Wise contends that Worldwide has breached the May 1, 1991 and July 1, 1994 employment contracts, (Exs. D-20(DW), -79(DW)), as well as the settlement agreement. (Ex. D-90(DW).) Specifically, Wise alleges Worldwide failed to pay monies and benefits due him under the employment contracts, and it failed to pay monies, register stock and transfer title to two vehicles as provided in the settlement agreement. Wise argues that he is owed $300,000 under the 1991 agreement, $9000 under the 1994 agreement, and $31,200 under the settlement agreement. On cross-examination, Wise acknowledged that he had no documentary evidence to support these amounts, and Worldwide produced no evidence of compensation Wise received under the agreements. Although there is undisputed testimony to the effect that Wise is owed these amounts, Wise has the burden of proving each element of his counterclaim by a preponderance of the evidence, and the court "is not compelled to accept a [party's] testimony even if uncontradicted." Matter of Decker, 595 F.2d 185, 190 (3 rd Cir. 1979) (quoting Santana v. United States, 572 F.2d 331, 335 (1 st Cir. 1997)). Wise contends he is owed some $340,000 under the agreements, but he has not convinced the court that this is so, and his claim shall be denied.
Under the settlement agreement Worldwide was to continue making payments on two vehicles which Wise had been using, then to transfer title to the vehicles to Wise. The $31,200 Wise demands under the settlement agreement represents compensation of $22,000 for the vehicles, which Wise contends were repossessed after Worldwide allowed the payments to lapse, plus seven monthly consulting payments of $1300 each he contends he did not receive. This leaves $100 for which Wise does not provide an evidentiary basis.
Again, Wise has nothing but his word to support this claim of unjust enrichment. Wise testified that he invested approximately $1,000,000 in Treat-All, but when asked on cross-examination to produce evidence of this amount, Wise answered "I didn't bring it with me." There is insufficient evidence that Treat-All/Worldwide "possesses money or property of [Wise's] that [it] should not be permitted to retain in good conscience and justice." Omnibank of Mantee, 607 So.2d at 92. Wise, as a counterplaintiff, had the burden to prove every element of his counterclaims by a preponderance of the evidence. He also had the burden to prove his damages, which "may be recovered only where and to the extent that the evidence removes their quantum from the realm of speculation and conjecture and transports it through the twilight zone and into the daylight of reasonable certainty." Wall v. Swilley, 562 So.2d 1252, 1256 (Miss. 1990) (citing Kaiser Investments, Inc. v. Linn Agriprises, Inc., 538 So.2d 409, 415 (Miss. 1989); Lovett v. E.L. Garner, Inc., 511 So.2d 1346, 1352 (Miss. 1987); Thomas v. Global Boat Builders Repairmen, Inc., 482 So.2d 1112, 1116-17 (Miss. 1986)). The court declines to award Wise damages on his counterclaim for unjust enrichment absent sufficient proof of his investment; any award of damages under the circumstances would be mere guesswork.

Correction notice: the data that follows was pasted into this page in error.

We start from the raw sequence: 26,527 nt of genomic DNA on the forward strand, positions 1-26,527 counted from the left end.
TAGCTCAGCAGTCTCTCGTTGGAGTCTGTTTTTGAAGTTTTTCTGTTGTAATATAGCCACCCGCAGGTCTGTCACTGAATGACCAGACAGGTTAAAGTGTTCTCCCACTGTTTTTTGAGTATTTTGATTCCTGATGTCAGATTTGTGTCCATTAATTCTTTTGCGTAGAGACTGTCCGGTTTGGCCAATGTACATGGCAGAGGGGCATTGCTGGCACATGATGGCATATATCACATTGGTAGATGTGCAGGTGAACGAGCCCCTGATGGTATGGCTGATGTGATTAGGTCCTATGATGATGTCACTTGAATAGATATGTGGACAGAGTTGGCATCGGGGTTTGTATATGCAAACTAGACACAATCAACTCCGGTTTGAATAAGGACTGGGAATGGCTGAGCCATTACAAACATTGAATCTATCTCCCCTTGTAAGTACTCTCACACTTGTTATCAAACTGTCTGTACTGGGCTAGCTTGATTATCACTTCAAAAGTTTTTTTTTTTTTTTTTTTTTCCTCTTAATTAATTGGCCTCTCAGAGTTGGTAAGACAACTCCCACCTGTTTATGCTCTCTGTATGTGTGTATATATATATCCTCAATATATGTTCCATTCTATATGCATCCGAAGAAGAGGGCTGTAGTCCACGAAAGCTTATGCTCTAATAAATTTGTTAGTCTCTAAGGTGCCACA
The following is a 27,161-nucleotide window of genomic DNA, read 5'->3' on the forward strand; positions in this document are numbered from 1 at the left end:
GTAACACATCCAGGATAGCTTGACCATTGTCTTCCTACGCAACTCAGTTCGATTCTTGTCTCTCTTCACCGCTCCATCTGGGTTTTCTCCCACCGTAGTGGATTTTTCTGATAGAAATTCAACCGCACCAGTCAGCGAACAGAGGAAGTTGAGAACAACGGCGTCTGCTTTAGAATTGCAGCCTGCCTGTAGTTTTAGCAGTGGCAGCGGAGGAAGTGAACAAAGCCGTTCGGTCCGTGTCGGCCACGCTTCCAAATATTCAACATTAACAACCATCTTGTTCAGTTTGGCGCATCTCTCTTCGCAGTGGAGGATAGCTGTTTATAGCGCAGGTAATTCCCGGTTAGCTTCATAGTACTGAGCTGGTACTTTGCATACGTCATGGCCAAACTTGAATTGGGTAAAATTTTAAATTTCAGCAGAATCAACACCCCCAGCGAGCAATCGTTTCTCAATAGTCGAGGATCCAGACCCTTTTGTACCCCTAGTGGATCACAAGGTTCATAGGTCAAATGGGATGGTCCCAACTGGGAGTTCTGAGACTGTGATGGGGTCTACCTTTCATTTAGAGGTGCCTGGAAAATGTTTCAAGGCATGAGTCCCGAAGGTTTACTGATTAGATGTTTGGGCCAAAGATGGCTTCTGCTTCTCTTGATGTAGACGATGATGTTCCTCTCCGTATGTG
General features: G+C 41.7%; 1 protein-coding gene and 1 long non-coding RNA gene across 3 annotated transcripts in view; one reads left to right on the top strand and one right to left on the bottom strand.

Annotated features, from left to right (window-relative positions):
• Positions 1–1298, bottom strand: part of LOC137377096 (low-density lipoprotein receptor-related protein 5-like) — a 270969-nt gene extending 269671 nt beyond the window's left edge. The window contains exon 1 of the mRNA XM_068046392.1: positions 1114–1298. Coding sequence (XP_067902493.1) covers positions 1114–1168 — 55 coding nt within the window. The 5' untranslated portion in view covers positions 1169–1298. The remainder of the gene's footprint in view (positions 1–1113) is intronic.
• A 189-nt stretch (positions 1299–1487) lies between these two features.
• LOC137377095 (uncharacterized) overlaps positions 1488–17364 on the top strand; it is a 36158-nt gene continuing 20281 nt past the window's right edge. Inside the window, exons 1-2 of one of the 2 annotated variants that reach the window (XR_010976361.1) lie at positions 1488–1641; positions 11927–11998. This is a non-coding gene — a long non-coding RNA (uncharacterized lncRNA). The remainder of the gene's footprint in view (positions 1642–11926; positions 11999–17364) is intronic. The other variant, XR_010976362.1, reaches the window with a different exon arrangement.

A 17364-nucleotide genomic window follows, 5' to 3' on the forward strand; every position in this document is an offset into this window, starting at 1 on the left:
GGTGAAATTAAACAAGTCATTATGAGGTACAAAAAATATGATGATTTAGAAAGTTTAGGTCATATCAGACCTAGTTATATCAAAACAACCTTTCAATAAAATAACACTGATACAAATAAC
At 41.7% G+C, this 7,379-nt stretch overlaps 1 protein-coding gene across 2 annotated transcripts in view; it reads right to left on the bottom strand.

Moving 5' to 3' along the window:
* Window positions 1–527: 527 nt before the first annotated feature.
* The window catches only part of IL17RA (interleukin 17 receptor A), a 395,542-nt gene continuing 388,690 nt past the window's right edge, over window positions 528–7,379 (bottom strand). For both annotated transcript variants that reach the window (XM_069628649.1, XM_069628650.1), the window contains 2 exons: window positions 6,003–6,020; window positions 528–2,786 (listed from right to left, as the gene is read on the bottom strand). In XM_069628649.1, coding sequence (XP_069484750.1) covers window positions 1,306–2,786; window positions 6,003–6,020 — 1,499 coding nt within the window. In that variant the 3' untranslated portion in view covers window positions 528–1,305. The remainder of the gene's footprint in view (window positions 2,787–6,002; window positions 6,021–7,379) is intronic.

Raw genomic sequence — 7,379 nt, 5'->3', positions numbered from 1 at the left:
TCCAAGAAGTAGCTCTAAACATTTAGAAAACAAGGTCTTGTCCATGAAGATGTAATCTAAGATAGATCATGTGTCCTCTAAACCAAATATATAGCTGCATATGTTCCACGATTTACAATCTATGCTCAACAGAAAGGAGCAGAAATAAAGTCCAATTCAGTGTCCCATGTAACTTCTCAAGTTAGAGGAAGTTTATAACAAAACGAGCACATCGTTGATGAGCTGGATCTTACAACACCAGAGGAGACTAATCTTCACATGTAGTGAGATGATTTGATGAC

Filing False and Fraudulent Tax Returns and Failure to Pay Withholding Taxes
Wise contends that after he left his position with Worldwide in 1994, plaintiffs filed income tax returns and Forms 1096 containing false and fraudulent information concerning the amount of salary Wise had been paid. He also contends that plaintiffs withheld amounts from his salary purportedly as taxes, but they did not submit these amounts to the Internal Revenue Service. On this claim, Wise submits absolutely no evidence whatsoever. He has not presented the court with the allegedly fraudulent tax returns and forms, nor has he introduced into evidence any documentary evidence of his salary payments, aside from the "payroll history" indicating he was paid only $22,322.79 between March 1992 and May 1993, which the court finds insufficient to carry Wise's burden of proof. These claims have no merit based upon the evidence of record, and they shall be dismissed.
The same holds true with regard to Wise's counterclaim for malicious prosecution in the institution of the instant civil action. The elements of such a claim include: